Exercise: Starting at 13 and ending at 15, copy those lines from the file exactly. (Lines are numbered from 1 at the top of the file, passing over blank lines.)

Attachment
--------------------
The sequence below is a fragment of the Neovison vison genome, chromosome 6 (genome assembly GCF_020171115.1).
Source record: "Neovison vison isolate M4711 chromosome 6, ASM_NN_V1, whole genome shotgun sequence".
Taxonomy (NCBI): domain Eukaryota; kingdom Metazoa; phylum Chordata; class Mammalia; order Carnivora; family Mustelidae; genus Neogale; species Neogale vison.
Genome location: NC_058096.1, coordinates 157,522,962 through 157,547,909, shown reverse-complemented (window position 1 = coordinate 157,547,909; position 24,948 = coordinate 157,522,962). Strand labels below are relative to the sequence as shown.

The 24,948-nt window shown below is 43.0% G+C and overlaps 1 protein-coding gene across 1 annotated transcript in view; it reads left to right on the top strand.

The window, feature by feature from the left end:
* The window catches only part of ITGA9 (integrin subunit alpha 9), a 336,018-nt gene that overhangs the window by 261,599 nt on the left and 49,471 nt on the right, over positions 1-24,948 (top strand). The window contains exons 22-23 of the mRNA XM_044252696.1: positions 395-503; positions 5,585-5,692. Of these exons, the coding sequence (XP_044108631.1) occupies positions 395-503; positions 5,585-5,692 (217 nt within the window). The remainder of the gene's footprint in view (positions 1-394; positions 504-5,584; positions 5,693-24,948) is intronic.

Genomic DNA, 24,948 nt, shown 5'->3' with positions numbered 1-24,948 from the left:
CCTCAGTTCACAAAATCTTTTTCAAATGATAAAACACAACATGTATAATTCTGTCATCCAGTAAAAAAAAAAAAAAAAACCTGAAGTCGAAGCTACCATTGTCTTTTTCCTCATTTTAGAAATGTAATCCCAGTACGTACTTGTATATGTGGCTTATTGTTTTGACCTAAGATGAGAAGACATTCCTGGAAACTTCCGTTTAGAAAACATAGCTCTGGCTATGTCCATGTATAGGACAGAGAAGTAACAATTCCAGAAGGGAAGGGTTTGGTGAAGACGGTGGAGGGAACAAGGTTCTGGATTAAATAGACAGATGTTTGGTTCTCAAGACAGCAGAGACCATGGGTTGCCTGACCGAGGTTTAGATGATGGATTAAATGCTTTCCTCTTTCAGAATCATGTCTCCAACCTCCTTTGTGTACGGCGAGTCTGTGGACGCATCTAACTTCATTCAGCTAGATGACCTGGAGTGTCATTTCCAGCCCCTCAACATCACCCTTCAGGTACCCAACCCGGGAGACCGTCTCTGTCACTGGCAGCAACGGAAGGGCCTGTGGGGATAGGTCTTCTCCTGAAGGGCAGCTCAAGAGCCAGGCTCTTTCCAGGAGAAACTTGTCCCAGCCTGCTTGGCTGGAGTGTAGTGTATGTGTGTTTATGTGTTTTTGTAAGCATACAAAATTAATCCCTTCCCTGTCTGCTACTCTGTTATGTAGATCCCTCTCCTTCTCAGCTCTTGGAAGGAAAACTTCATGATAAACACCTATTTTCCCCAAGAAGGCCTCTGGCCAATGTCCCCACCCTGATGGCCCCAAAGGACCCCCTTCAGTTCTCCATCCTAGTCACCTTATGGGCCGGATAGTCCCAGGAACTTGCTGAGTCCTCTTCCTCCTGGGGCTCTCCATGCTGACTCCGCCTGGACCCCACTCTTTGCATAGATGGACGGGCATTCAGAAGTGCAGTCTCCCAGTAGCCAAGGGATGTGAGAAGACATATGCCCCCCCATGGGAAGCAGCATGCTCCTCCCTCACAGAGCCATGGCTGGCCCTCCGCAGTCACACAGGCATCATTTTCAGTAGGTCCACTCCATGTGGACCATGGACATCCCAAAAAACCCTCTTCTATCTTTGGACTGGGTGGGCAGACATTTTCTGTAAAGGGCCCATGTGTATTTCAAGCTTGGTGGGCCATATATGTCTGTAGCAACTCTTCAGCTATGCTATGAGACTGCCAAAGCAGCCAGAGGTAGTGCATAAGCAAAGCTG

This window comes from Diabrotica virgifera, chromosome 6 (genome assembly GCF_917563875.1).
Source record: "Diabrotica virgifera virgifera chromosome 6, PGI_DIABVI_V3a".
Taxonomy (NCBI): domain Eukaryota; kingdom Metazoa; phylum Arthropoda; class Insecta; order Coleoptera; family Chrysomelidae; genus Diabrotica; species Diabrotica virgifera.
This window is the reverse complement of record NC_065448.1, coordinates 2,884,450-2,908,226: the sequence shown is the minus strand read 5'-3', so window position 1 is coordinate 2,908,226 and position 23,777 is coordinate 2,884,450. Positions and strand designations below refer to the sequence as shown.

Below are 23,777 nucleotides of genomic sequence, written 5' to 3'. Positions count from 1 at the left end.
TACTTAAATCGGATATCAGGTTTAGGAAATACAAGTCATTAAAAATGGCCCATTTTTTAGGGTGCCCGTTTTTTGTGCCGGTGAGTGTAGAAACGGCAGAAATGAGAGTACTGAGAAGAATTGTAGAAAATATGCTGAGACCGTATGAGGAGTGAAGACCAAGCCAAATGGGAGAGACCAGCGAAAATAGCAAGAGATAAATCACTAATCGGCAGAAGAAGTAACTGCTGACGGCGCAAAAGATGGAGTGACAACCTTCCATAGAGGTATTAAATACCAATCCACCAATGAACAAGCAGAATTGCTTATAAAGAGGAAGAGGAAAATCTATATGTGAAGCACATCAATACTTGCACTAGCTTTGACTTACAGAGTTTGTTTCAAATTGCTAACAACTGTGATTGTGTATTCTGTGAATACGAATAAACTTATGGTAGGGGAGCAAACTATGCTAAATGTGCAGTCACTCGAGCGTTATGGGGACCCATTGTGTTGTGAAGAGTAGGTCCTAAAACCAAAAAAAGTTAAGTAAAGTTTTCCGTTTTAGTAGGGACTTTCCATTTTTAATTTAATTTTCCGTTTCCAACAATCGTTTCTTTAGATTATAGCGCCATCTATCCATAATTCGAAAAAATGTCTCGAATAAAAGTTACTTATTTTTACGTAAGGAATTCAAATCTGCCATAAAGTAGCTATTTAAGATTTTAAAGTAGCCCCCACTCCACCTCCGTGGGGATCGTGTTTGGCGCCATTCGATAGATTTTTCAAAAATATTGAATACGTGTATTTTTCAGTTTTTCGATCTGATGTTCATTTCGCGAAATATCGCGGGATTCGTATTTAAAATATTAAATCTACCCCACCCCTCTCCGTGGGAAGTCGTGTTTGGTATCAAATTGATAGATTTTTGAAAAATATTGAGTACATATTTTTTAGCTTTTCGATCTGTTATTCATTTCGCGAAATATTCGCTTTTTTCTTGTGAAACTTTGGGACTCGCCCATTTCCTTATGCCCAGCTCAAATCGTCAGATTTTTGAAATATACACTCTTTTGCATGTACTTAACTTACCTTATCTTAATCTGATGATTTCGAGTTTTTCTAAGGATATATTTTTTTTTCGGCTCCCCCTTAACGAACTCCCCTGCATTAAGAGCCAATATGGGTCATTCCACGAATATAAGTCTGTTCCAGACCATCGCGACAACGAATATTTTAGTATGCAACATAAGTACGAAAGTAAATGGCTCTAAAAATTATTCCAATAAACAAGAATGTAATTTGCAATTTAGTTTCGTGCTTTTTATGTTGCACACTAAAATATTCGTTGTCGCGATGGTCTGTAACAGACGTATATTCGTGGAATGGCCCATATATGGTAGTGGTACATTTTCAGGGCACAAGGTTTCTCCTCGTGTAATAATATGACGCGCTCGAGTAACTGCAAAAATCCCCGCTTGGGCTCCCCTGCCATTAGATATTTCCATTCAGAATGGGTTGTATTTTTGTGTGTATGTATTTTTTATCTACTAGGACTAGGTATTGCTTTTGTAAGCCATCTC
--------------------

This window is the reverse complement of record NC_065448.1, coordinates 2,884,450-2,908,226: the sequence shown is the minus strand read 5'-3', so window position 1 is coordinate 2,908,226 and position 23,777 is coordinate 2,884,450. Positions and strand designations below refer to the sequence as shown.

Below are 23,777 nucleotides of genomic sequence, written 5' to 3'. Positions count from 1 at the left end.
TACTTAAATCGGATATCAGGTTTAGGAAATACAAGTCATTAAAAATGGCCCATTTTTTAGGGTGCCCGTTTTTTGTGCCGGTGAGTGTAGAAACGGCAGAAATGAGAGTACTGAGAAGAATTGTAGAAAATATGCTGAGACCGTATGAGGAGTGAAGACCAAGCCAAATGGGAGAGACCAGCGAAAATAGCAAGAGATAAATCACTAATCGGCAGAAGAAGTAACTGCTGACGGCGCAAAAGATGGAGTGACAACCTTCCATAGAGGTATTAAATACCAATCCACCAATGAACAAGCAGAATTGCTTATAAAGAGGAAGAGGAAAATCTATATGTGAAGCACATCAATACTTGCACTAGCTTTGACTTACAGAGTTTGTTTCAAATTGCTAACAACTGTGATTGTGTATTCTGTGAATACGAATAAACTTATGGTAGGGGAGCAAACTATGCTAAATGTGCAGTCACTCGAGCGTTATGGGGACCCATTGTGTTGTGAAGAGTAGGTCCTAAAACCAAAAAAAGTTAAGTAAAGTTTTCCGTTTTAGTAGGGACTTTCCATTTTTAATTTAATTTTCCGTTTCCAACAATCGTTTCTTTAGATTATAGCGCCATCTATCCATAATTCGAAAAAATGTCTCGAATAAAAGTTACTTATTTTTACGTAAGGAATTCAAATCTGCCATAAAGTAGCTATTTAAGATTTTAAAGTAGCCCCCACTCCACCTCCGTGGGGATCGTGTTTGGCGCCATTCGATAGATTTTTCAAAAATATTGAATACGTGTATTTTTCAGTTTTTCGATCTGATGTTCATTTCGCGAAATATCGCGGGATTCGTATTTAAAATATTAAATCTACCCCACCCCTCTCCGTGGGAAGTCGTGTTTGGTATCAAATTGATAGATTTTTGAAAAATATTGAGTACATATTTTTTAGCTTTTCGATCTGTTATTCATTTCGCGAAATATTCGCTTTTTTCTTGTGAAACTTTGGGACTCGCCCATTTCCTTATGCCCAGCTCAAATCGTCAGATTTTTGAAATATACACTCTTTTGCATGTACTTAACTTACCTTATCTTAATCTGATGATTTCGAGTTTTTCTAAGGATATATTTTTTTTTCGGCTCCCCCTTAACGAACTCCCCTGCATTAAGAGCCAATATGGGTCATTCCACGAATATAAGTCTGTTCCAGACCATCGCGACAACGAATATTTTAGTATGCAACATAAGTACGAAAGTAAATGGCTCTAAAAATTATTCCAATAAACAAGAATGTAATTTGCAATTTAGTTTCGTGCTTTTTATGTTGCACACTAAAATATTCGTTGTCGCGATGGTCTGTAACAGACGTATATTCGTGGAATGGCCCATATATGGTAGTGGTACATTTTCAGGGCACAAGGTTTCTCCTCGTGTAATAATATGACGCGCTCGAGTAACTGCAAAAATCCCCGCTTGGGCTCCCCTGCCATTAGATATTTCCATTCAGAATGGGTTGTATTTTTGTGTGTATGTATTTTTTATCTACTAGGACTAGGTATTGCTTTTGTAAGCCATCTC